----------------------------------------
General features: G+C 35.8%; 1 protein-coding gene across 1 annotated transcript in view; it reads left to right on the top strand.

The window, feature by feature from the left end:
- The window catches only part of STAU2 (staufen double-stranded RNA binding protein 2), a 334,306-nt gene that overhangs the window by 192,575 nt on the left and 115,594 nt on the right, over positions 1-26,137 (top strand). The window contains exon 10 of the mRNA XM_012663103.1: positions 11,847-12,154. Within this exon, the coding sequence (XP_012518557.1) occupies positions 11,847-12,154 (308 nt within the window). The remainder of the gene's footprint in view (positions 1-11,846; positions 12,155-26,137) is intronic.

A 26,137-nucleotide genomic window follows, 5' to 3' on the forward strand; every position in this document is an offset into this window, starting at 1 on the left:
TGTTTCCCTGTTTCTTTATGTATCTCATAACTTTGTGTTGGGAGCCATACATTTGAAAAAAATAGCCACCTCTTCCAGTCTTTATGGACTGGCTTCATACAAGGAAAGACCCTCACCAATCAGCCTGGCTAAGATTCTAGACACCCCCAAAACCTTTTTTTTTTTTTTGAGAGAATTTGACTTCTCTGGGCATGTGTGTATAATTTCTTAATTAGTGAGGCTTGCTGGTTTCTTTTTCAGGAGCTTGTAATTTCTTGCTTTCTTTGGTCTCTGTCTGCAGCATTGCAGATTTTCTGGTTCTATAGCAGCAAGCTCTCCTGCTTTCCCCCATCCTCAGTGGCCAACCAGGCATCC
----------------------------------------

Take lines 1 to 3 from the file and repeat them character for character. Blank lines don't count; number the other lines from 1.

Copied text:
General features: G+C 35.8%; 1 protein-coding gene across 1 annotated transcript in view; it reads left to right on the top strand.

The window, feature by feature from the left end:
- The window catches only part of STAU2 (staufen double-stranded RNA binding protein 2), a 334,306-nt gene that overhangs the window by 192,575 nt on the left and 115,594 nt on the right, over positions 1-26,137 (top strand). The window contains exon 10 of the mRNA XM_012663103.1: positions 11,847-12,154. Within this exon, the coding sequence (XP_012518557.1) occupies positions 11,847-12,154 (308 nt within the window). The remainder of the gene's footprint in view (positions 1-11,846; positions 12,155-26,137) is intronic.